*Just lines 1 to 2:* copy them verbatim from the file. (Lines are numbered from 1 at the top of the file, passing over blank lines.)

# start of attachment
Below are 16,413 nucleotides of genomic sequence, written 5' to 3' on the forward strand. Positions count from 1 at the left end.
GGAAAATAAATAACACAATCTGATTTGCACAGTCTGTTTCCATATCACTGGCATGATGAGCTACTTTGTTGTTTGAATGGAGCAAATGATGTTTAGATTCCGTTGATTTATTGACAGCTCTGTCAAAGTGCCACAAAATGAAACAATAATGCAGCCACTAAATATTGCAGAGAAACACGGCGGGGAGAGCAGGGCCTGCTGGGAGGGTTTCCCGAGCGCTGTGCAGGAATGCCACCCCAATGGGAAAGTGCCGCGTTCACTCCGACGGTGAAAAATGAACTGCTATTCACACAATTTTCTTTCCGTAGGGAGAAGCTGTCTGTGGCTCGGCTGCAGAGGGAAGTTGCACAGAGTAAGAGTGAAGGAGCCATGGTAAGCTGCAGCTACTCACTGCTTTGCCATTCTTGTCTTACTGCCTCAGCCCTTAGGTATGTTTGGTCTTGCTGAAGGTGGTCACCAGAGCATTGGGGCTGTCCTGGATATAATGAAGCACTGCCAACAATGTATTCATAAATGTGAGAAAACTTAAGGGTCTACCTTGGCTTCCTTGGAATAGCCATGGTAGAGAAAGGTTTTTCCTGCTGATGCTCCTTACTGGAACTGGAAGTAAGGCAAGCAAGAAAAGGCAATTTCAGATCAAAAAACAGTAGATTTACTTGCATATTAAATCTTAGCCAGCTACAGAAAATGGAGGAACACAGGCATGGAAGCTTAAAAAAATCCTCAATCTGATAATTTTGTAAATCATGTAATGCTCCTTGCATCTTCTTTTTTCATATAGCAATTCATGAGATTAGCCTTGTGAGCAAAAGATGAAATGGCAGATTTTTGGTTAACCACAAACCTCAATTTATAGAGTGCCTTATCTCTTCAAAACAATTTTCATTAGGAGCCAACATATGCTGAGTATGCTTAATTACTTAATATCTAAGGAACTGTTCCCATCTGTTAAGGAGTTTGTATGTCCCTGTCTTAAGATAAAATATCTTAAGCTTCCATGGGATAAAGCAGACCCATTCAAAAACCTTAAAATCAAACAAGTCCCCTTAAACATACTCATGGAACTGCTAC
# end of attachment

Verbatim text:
Below are 16,413 nucleotides of genomic sequence, written 5' to 3' on the forward strand. Positions count from 1 at the left end.
GGAAAATAAATAACACAATCTGATTTGCACAGTCTGTTTCCATATCACTGGCATGATGAGCTACTTTGTTGTTTGAATGGAGCAAATGATGTTTAGATTCCGTTGATTTATTGACAGCTCTGTCAAAGTGCCACAAAATGAAACAATAATGCAGCCACTAAATATTGCAGAGAAACACGGCGGGGAGAGCAGGGCCTGCTGGGAGGGTTTCCCGAGCGCTGTGCAGGAATGCCACCCCAATGGGAAAGTGCCGCGTTCACTCCGACGGTGAAAAATGAACTGCTATTCACACAATTTTCTTTCCGTAGGGAGAAGCTGTCTGTGGCTCGGCTGCAGAGGGAAGTTGCACAGAGTAAGAGTGAAGGAGCCATGGTAAGCTGCAGCTACTCACTGCTTTGCCATTCTTGTCTTACTGCCTCAGCCCTTAGGTATGTTTGGTCTTGCTGAAGGTGGTCACCAGAGCATTGGGGCTGTCCTGGATATAATGAAGCACTGCCAACAATGTATTCATAAATGTGAGAAAACTTAAGGGTCTACCTTGGCTTCCTTGGAATAGCCATGGTAGAGAAAGGTTTTTCCTGCTGATGCTCCTTACTGGAACTGGAAGTAAGGCAAGCAAGAAAAGGCAATTTCAGATCAAAAAACAGTAGATTTACTTGCATATTAAATCTTAGCCAGCTACAGAAAATGGAGGAACACAGGCATGGAAGCTTAAAAAAATCCTCAATCTGATAATTTTGTAAATCATGTAATGCTCCTTGCATCTTCTTTTTTCATATAGCAATTCATGAGATTAGCCTTGTGAGCAAAAGATGAAATGGCAGATTTTTGGTTAACCACAAACCTCAATTTATAGAGTGCCTTATCTCTTCAAAACAATTTTCATTAGGAGCCAACATATGCTGAGTATGCTTAATTACTTAATATCTAAGGAACTGTTCCCATCTGTTAAGGAGTTTGTATGTCCCTGTCTTAAGATAAAATATCTTAAGCTTCCATGGGATAAAGCAGACCCATTCAAAAACCTTAAAATCAAACAAGTCCCCTTAAACATACTCATGGAACTGCTAC